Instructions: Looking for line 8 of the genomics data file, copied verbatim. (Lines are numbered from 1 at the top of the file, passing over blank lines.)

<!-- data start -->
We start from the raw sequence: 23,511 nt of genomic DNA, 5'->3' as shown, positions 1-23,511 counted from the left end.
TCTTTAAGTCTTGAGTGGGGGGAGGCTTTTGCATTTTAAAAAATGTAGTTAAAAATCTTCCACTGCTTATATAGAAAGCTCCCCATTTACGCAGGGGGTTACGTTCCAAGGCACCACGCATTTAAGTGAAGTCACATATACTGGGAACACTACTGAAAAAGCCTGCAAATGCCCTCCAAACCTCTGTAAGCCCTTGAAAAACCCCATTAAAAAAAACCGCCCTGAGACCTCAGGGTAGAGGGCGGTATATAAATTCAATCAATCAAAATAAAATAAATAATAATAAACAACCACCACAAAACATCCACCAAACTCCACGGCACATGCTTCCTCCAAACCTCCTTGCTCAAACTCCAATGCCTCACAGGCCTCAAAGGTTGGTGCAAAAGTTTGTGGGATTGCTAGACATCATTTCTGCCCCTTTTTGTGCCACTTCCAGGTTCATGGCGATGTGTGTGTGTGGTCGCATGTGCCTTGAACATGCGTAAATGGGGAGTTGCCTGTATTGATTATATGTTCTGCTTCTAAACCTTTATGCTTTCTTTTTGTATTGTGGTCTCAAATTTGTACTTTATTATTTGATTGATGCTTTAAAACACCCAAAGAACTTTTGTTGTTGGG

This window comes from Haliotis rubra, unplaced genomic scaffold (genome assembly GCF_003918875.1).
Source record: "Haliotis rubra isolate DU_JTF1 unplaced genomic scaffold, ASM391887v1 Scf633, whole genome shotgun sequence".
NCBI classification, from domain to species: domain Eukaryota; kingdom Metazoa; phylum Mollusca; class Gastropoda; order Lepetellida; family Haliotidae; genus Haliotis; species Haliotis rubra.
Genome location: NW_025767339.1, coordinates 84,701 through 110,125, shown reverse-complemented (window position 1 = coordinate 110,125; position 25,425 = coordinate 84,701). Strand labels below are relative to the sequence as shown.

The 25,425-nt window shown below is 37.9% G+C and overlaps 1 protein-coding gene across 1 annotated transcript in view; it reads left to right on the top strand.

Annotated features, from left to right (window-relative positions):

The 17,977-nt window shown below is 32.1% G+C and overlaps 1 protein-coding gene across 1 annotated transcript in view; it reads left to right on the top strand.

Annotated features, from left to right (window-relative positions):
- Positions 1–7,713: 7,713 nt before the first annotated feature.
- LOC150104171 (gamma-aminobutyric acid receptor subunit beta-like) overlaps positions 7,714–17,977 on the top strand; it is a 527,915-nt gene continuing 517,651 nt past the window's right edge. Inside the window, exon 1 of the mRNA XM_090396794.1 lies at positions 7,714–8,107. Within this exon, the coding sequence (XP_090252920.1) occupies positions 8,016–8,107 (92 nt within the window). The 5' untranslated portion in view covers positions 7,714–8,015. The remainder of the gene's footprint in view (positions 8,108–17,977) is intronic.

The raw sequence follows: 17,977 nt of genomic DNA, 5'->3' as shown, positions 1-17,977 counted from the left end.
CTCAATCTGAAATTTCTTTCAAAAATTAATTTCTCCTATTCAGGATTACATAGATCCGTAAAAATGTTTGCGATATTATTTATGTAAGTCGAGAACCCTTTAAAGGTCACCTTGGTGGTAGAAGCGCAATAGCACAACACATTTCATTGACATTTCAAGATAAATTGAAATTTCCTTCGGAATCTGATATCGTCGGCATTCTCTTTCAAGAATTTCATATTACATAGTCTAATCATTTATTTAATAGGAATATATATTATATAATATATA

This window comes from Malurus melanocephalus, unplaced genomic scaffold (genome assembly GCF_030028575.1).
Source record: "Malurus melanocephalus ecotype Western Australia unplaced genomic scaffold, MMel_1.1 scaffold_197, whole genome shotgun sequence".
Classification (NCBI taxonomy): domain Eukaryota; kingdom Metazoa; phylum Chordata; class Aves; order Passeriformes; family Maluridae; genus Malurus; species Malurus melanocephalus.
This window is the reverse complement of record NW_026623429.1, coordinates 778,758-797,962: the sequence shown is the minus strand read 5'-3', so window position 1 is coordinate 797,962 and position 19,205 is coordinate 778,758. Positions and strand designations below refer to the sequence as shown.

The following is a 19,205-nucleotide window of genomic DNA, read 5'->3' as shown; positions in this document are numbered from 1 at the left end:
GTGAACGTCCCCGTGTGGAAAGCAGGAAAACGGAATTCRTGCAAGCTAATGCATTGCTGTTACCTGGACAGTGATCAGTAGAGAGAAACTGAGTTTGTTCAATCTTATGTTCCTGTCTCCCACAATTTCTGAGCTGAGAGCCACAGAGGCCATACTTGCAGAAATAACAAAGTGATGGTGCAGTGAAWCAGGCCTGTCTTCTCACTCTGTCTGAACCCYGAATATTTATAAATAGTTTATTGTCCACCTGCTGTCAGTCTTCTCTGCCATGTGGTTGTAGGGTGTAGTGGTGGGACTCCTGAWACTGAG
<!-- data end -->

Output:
Annotated features, from left to right (window-relative positions):